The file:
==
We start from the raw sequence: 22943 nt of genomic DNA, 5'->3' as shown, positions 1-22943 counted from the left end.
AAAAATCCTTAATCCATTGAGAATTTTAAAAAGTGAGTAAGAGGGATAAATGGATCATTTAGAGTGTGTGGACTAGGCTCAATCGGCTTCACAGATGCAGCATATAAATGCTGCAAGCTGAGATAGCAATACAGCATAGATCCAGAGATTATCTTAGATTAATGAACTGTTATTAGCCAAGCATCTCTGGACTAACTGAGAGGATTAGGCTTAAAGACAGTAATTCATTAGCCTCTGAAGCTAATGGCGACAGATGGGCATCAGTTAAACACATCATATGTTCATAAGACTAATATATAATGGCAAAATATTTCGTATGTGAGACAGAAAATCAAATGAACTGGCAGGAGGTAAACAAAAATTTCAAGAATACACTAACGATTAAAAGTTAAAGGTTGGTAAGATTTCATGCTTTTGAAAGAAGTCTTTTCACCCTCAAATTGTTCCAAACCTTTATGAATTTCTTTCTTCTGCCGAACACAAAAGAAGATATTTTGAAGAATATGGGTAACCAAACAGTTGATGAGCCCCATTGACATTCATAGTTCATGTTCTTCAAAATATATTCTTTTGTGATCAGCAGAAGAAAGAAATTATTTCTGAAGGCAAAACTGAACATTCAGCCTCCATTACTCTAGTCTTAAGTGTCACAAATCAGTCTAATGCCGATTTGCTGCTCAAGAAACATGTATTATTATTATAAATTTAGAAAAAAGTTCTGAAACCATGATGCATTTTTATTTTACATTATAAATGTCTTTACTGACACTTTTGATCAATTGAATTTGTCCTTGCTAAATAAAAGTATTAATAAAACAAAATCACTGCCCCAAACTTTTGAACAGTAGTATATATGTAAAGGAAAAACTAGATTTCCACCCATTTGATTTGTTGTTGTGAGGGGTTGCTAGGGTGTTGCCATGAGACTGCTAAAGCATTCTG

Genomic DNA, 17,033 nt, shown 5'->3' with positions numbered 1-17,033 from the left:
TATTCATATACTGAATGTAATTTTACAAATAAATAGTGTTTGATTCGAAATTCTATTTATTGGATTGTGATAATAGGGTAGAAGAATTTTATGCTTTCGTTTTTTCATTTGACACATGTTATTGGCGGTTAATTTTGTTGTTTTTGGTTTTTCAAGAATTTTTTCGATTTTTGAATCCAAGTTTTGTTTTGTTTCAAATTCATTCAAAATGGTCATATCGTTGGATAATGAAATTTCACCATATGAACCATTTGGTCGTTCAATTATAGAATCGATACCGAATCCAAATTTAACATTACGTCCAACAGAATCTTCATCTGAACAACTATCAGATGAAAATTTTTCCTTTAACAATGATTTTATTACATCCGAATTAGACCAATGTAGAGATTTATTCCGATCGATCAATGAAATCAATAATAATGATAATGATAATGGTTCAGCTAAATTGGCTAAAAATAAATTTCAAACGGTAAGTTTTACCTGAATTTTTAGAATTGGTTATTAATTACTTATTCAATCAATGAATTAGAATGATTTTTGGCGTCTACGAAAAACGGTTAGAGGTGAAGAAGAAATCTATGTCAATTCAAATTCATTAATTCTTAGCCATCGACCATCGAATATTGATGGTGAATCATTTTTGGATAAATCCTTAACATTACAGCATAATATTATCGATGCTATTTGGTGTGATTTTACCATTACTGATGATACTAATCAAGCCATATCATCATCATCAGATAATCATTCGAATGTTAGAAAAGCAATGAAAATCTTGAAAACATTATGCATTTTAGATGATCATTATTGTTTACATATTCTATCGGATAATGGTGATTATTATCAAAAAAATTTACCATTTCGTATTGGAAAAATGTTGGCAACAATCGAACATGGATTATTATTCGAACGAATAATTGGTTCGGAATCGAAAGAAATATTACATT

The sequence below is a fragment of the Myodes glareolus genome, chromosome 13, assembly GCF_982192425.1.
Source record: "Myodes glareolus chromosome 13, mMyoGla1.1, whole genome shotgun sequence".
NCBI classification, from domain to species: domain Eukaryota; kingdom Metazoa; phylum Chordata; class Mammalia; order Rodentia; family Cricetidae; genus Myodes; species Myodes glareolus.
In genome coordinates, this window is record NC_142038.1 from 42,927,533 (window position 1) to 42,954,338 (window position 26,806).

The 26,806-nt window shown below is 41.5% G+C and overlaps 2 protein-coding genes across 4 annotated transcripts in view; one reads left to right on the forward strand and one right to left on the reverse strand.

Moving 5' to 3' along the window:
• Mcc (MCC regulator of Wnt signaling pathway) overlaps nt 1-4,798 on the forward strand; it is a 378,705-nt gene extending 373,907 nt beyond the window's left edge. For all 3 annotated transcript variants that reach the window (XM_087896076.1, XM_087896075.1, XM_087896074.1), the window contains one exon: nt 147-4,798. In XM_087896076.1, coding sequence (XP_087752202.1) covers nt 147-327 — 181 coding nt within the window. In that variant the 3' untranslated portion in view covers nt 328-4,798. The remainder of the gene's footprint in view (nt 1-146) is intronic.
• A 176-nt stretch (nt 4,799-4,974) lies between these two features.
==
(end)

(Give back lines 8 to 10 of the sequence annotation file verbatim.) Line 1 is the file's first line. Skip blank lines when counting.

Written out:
In genome coordinates, this window is record NC_142038.1 from 42,927,533 (window position 1) to 42,954,338 (window position 26,806).

The 26,806-nt window shown below is 41.5% G+C and overlaps 2 protein-coding genes across 4 annotated transcripts in view; one reads left to right on the forward strand and one right to left on the reverse strand.

Moving 5' to 3' along the window: